Innovation and Speciation:baleen whale feeding (Evolution)

by David Turell @, Sunday, June 25, 2017, 18:40 (150 days ago) @ dhw
edited by David Turell, Sunday, June 25, 2017, 18:45

dhw: Might not responsive divine dabbling be the correct interpretation, with no need for advanced planning?[/i]
DAVID: Yes responsive dabbling is a possible approach.

Thank you. This means it is possible that the major changes which result in speciation can occur in response to environmental change and do not require “advanced planning”.

Total misinterpretation. Dabbling requires almost as much planning as a totally new species.

dhw: But since nobody knows how speciation (broad sense) occurred, I suggest that it is a hypothesis that should be taken seriously and cannot be rejected on the grounds that speciation required “advanced planning”.

Advanced planning is always required to integrate new changes, as shown in the whale series. The issue you have raised is how advanced (?), 3.8 billion years ago or more recently as a dabble, since I don't know and offered those two possibilities. This book review covers the patterns of animals and plants in nature suggesting 3.8 billion years is correct:

https://www.wsj.com/articles/how-nature-scales-up-1498239216

The regularity is shown most commonly by drawing a special kind of graph, in which every increment on the x- and y-axis is 10 times bigger than the previous increment—instead of running from 1 to 2 to 3 and so on, the increments run from 1 to 10 to 100 and so on. [logarithmic scale] When organisms’ metabolic rates are plotted on the vertical axis and their mass on the horizontal one, the result is a dead- straight line—a relationship that holds true for animals as tiny as a mouse (typical weight, .02 kilograms) and as enormous as an African elephant (typical weight, 6,500 kilograms).

This is a scaling law: a relationship between two quantities that holds true at many orders of magnitude. In this case, every species’ metabolic rate “scales” with increasing size. After Kleiber, researchers found that his rule holds true for fish, amphibians, insects and plants—indeed, for every creature from the smallest microorganisms to the biggest whale. “Overall,” Mr. West says, this relationship “encompasses an astonishing twenty-seven orders of magnitude, perhaps the most persistent and systematic scaling law in the universe.” And the correspondence is no isolated phenomenon. “Similar systematic scaling laws hold for almost any physiological trait or life-history event across the entire range of life,” Mr. West writes, including quantities as disparate as “genome lengths, lengths of aortas, tree heights, the amount of cerebral gray matter in the brain, evolutionary rates, and life spans.”

***

our bodies, like those of every other living creature, are bags of cells. These cells are in some ways surprisingly similar; all must be nourished and directed, and most of them are about the same size, no matter what species they belong to (a few exceptions exist, like brain and fat cells). Thus living things must contain networks—blood vessels, plant veins and so on—that distribute energy, materials and information to cells. Because the cellular endpoints of every network are all about the same size, the “terminal units” of the distributive system must also be about the same size. That is to say, the capillaries (the smallest blood vessels) of all mammals are roughly the same size, as are those of every fish and insect, as are the endpoint veins of leaves and a host of other things.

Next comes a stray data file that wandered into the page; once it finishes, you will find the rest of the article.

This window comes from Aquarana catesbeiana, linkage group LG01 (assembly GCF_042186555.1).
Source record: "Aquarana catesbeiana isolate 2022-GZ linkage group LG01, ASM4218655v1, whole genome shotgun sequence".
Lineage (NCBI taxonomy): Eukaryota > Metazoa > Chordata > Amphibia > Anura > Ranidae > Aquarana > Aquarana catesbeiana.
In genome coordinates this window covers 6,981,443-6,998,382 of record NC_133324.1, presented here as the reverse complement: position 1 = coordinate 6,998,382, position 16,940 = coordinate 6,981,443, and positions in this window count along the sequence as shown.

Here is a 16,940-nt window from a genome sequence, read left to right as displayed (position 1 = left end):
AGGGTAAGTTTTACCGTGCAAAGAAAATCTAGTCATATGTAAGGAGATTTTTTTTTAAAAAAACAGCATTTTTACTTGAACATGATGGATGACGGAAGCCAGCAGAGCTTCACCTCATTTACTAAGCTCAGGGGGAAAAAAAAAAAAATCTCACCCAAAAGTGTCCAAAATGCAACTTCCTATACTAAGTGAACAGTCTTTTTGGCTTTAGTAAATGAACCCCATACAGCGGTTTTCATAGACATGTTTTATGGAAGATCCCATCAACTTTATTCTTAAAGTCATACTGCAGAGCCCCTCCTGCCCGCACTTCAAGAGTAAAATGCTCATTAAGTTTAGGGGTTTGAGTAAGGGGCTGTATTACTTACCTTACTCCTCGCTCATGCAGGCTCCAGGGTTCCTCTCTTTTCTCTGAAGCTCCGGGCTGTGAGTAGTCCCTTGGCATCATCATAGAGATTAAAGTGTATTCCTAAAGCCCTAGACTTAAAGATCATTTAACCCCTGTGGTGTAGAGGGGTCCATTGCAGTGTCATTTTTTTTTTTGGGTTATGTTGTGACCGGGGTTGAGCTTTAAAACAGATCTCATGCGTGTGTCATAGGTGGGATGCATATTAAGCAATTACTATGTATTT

Big species need more nutrients and energy than small ones, so the network centers—the heart, for mammalian blood systems; the big xylem at the roots, for vascular plants—vary in dimension. Because the endpoints are always the same small size, the network needs to consist of what Mr. West calls a “hierarchical branching network structure,” with big branches unraveling tree-like into smaller ones.

Unsurprisingly, evolution keeps nudging organisms toward those properties, which again are similar for every species, because they depend on physical laws that are independent of biology. (my bold)

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Mr. West showed how fractals (structures like snowflakes, in which similar patterns repeat at progressively smaller scales) and network dynamics govern birth, growth and development, again in species of every sort.

Comment: Note the bold and the fractal patterns, all given by God to guide the process of evolution. And in bold God knows logarithms!

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DAVID: Can you mention other sources of consciousness? Nagel says unless we start considering teleology, our understandings will not advance.

dhw: Your question is another diversion from the issue of cellular intelligence, which you have unfairly ridiculed by distorting the concept. But it is a vitally important question in its own right, and I can only answer it by repeating that we not know the source of ANY level of consciousness.

That is why I choose God as the ultimate consciousness. Logical faith again.


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